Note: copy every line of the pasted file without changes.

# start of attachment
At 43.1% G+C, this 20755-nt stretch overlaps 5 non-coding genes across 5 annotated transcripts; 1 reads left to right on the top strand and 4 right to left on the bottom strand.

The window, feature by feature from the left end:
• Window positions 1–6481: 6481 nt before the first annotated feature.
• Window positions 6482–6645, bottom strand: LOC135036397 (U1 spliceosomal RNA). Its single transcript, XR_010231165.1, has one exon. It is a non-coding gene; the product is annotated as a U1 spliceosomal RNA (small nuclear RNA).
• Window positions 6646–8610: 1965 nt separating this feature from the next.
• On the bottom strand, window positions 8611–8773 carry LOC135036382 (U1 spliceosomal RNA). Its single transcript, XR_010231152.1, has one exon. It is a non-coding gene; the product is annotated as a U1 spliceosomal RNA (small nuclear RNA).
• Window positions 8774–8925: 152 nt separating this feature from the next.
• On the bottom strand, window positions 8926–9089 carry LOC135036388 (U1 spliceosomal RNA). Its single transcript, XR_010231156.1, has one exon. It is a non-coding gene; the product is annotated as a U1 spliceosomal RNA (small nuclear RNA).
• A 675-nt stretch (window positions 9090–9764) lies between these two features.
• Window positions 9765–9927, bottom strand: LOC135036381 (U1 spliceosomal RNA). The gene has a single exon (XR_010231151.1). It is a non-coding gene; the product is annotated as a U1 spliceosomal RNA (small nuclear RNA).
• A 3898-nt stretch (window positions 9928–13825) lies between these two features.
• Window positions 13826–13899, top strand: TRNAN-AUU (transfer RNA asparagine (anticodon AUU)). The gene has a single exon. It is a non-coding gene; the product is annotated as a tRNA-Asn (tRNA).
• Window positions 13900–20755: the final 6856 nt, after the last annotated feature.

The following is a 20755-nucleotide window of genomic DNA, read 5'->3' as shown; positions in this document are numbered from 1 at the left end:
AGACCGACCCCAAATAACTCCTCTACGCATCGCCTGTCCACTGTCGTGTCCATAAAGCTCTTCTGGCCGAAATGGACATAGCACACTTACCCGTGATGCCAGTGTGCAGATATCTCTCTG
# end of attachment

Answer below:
At 43.1% G+C, this 20755-nt stretch overlaps 5 non-coding genes across 5 annotated transcripts; 1 reads left to right on the top strand and 4 right to left on the bottom strand.

The window, feature by feature from the left end:
• Window positions 1–6481: 6481 nt before the first annotated feature.
• Window positions 6482–6645, bottom strand: LOC135036397 (U1 spliceosomal RNA). Its single transcript, XR_010231165.1, has one exon. It is a non-coding gene; the product is annotated as a U1 spliceosomal RNA (small nuclear RNA).
• Window positions 6646–8610: 1965 nt separating this feature from the next.
• On the bottom strand, window positions 8611–8773 carry LOC135036382 (U1 spliceosomal RNA). Its single transcript, XR_010231152.1, has one exon. It is a non-coding gene; the product is annotated as a U1 spliceosomal RNA (small nuclear RNA).
• Window positions 8774–8925: 152 nt separating this feature from the next.
• On the bottom strand, window positions 8926–9089 carry LOC135036388 (U1 spliceosomal RNA). Its single transcript, XR_010231156.1, has one exon. It is a non-coding gene; the product is annotated as a U1 spliceosomal RNA (small nuclear RNA).
• A 675-nt stretch (window positions 9090–9764) lies between these two features.
• Window positions 9765–9927, bottom strand: LOC135036381 (U1 spliceosomal RNA). The gene has a single exon (XR_010231151.1). It is a non-coding gene; the product is annotated as a U1 spliceosomal RNA (small nuclear RNA).
• A 3898-nt stretch (window positions 9928–13825) lies between these two features.
• Window positions 13826–13899, top strand: TRNAN-AUU (transfer RNA asparagine (anticodon AUU)). The gene has a single exon. It is a non-coding gene; the product is annotated as a tRNA-Asn (tRNA).
• Window positions 13900–20755: the final 6856 nt, after the last annotated feature.

The following is a 20755-nucleotide window of genomic DNA, read 5'->3' as shown; positions in this document are numbered from 1 at the left end:
AGACCGACCCCAAATAACTCCTCTACGCATCGCCTGTCCACTGTCGTGTCCATAAAGCTCTTCTGGCCGAAATGGACATAGCACACTTACCCGTGATGCCAGTGTGCAGATATCTCTCTG